Blair advisers back implants for schoolgirls

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The Independent Online
TONY BLAIR'S advisers believe contraceptive implants could be used for young girls as part of a drive to reduce teenage pregnancies.

Members of Downing Street's social exclusion unit are seeking research from the United States about the effectiveness of the implants - rods inserted into the arm that slowly release oestrogen over three years - widely used in America, particularly for young girls in poor inner-city areas.

Last week, Professor John Guillebaud, a leading family planner, caused outrage by suggesting that girls as young as 12 could be fitted with long- term contraceptive implants. The rods were a "fabulous" form of birth control which, with their parents' consent, could be used by girls deemed "at risk", at the same time as a German measles inoculation.

There is no suggestion that the Government would force girls to have the implants, but social exclusion unit members believe they could be useful for girls who have difficulty using other forms of contraception.

One form of contraceptive implant, Norplant, is already available in Britain, but it is not widely used. Another version, Implanon, made by the Dutch company Organon, is expected to be granted a licence shortly. This is a single 50mm hormone releasing rod inserted under the skin of the arm and lasting three years. There is also a contraceptive injection, Depo Provera, which works for about eight weeks.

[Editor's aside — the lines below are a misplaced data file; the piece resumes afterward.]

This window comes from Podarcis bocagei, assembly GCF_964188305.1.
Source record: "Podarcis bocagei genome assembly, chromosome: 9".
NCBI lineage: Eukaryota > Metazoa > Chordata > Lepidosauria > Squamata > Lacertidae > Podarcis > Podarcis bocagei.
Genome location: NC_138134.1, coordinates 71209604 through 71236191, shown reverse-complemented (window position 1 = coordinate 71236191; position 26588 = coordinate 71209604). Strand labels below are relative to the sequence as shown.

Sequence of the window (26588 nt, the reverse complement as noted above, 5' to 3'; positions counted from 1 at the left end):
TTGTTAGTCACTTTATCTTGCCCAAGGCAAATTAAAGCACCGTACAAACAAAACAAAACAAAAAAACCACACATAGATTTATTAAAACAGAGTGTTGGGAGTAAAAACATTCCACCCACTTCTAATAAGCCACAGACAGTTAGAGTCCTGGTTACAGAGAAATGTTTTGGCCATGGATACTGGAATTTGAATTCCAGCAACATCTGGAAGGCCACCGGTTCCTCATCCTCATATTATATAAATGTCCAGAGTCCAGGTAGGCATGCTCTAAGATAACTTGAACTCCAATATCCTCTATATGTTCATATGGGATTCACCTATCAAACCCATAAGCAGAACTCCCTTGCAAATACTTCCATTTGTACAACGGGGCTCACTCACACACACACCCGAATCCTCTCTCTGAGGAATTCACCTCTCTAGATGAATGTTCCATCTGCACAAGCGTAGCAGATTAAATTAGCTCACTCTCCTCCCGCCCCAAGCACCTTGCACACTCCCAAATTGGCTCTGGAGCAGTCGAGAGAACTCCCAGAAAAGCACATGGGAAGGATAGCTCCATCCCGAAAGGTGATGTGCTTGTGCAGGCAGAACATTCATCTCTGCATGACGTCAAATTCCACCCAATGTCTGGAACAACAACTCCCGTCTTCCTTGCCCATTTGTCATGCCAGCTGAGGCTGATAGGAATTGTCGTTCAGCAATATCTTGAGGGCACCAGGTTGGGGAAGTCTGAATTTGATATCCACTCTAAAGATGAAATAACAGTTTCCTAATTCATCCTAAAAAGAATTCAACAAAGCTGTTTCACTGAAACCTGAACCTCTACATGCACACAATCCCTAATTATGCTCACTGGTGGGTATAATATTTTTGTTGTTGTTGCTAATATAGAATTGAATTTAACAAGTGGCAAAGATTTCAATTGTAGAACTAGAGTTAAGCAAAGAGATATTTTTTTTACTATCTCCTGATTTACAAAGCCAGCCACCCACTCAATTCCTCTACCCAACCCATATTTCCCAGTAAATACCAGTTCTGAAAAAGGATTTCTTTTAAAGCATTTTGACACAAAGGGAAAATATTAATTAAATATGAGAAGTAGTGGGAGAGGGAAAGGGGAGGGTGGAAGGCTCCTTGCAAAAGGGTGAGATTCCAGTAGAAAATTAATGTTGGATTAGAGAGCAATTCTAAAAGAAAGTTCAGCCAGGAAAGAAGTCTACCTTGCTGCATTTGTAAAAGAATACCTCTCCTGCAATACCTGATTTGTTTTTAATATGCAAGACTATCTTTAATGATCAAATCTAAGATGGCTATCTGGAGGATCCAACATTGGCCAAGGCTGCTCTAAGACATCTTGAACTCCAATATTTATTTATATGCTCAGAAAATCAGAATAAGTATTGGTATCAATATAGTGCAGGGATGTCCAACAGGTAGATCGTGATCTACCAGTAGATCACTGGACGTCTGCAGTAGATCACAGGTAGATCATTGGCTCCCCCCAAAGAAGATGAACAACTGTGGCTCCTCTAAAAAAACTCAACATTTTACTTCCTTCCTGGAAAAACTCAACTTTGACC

Mr Blair ordered the inquiry last year to find out why Britain has the highest rate of teenage pregnancies in Western Europe. They run at a rate of 9.4 per thousand 13- to 15-year-olds, half of whom have abortions. In the 15-to-19 age range the rate is 63 per thousand.

Professor Guillebaud said the implants would be an ideal way to tackle the problem. "When you have an area with a huge rate of teenage pregnancies, you could go into a school with the consent of the parents and fit this device so that everybody would start out not being able to have a baby," he said.

But Valerie Riches, director of Family and Youth Concern, condemned the Government's request for research material. "This is a short-sighted, damaging idea," she said: "This will simply mean that young girls can do it whenever they want - it means parents will have hardly any say at all. The message to men is, `here are kids, here are the sex objects to be used'."

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